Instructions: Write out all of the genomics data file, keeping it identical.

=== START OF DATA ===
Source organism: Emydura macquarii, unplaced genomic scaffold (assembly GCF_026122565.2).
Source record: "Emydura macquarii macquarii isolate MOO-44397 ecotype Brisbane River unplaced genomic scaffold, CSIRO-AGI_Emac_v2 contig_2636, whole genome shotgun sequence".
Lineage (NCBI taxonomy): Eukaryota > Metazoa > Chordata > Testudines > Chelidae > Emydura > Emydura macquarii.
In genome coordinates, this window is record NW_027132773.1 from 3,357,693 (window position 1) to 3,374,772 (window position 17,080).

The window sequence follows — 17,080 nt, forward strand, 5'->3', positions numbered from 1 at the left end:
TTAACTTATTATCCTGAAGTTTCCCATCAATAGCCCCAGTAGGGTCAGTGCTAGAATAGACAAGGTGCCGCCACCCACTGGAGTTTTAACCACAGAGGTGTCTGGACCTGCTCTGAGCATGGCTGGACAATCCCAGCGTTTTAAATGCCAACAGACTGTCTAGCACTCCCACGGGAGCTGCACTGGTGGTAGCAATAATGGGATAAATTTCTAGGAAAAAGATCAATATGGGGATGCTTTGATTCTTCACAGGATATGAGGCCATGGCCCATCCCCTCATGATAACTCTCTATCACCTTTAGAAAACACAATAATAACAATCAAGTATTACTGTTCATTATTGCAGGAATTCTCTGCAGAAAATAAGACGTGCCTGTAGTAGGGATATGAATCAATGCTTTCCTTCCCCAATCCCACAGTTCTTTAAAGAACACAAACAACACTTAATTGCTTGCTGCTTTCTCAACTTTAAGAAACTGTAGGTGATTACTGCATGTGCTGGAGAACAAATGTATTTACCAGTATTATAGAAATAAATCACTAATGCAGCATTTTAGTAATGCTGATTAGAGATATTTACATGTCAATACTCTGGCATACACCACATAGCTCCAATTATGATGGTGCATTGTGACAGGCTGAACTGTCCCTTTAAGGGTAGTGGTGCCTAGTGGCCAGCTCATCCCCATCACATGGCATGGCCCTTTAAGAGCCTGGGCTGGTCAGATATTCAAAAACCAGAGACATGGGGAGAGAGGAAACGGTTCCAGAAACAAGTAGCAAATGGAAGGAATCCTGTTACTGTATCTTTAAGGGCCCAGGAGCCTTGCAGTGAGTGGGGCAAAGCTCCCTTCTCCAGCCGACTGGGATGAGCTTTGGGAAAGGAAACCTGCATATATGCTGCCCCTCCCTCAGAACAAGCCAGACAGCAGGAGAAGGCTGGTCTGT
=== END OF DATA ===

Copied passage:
Source organism: Emydura macquarii, unplaced genomic scaffold (assembly GCF_026122565.2).
Source record: "Emydura macquarii macquarii isolate MOO-44397 ecotype Brisbane River unplaced genomic scaffold, CSIRO-AGI_Emac_v2 contig_2636, whole genome shotgun sequence".
Lineage (NCBI taxonomy): Eukaryota > Metazoa > Chordata > Testudines > Chelidae > Emydura > Emydura macquarii.
In genome coordinates, this window is record NW_027132773.1 from 3,357,693 (window position 1) to 3,374,772 (window position 17,080).

The window sequence follows — 17,080 nt, forward strand, 5'->3', positions numbered from 1 at the left end:
TTAACTTATTATCCTGAAGTTTCCCATCAATAGCCCCAGTAGGGTCAGTGCTAGAATAGACAAGGTGCCGCCACCCACTGGAGTTTTAACCACAGAGGTGTCTGGACCTGCTCTGAGCATGGCTGGACAATCCCAGCGTTTTAAATGCCAACAGACTGTCTAGCACTCCCACGGGAGCTGCACTGGTGGTAGCAATAATGGGATAAATTTCTAGGAAAAAGATCAATATGGGGATGCTTTGATTCTTCACAGGATATGAGGCCATGGCCCATCCCCTCATGATAACTCTCTATCACCTTTAGAAAACACAATAATAACAATCAAGTATTACTGTTCATTATTGCAGGAATTCTCTGCAGAAAATAAGACGTGCCTGTAGTAGGGATATGAATCAATGCTTTCCTTCCCCAATCCCACAGTTCTTTAAAGAACACAAACAACACTTAATTGCTTGCTGCTTTCTCAACTTTAAGAAACTGTAGGTGATTACTGCATGTGCTGGAGAACAAATGTATTTACCAGTATTATAGAAATAAATCACTAATGCAGCATTTTAGTAATGCTGATTAGAGATATTTACATGTCAATACTCTGGCATACACCACATAGCTCCAATTATGATGGTGCATTGTGACAGGCTGAACTGTCCCTTTAAGGGTAGTGGTGCCTAGTGGCCAGCTCATCCCCATCACATGGCATGGCCCTTTAAGAGCCTGGGCTGGTCAGATATTCAAAAACCAGAGACATGGGGAGAGAGGAAACGGTTCCAGAAACAAGTAGCAAATGGAAGGAATCCTGTTACTGTATCTTTAAGGGCCCAGGAGCCTTGCAGTGAGTGGGGCAAAGCTCCCTTCTCCAGCCGACTGGGATGAGCTTTGGGAAAGGAAACCTGCATATATGCTGCCCCTCCCTCAGAACAAGCCAGACAGCAGGAGAAGGCTGGTCTGT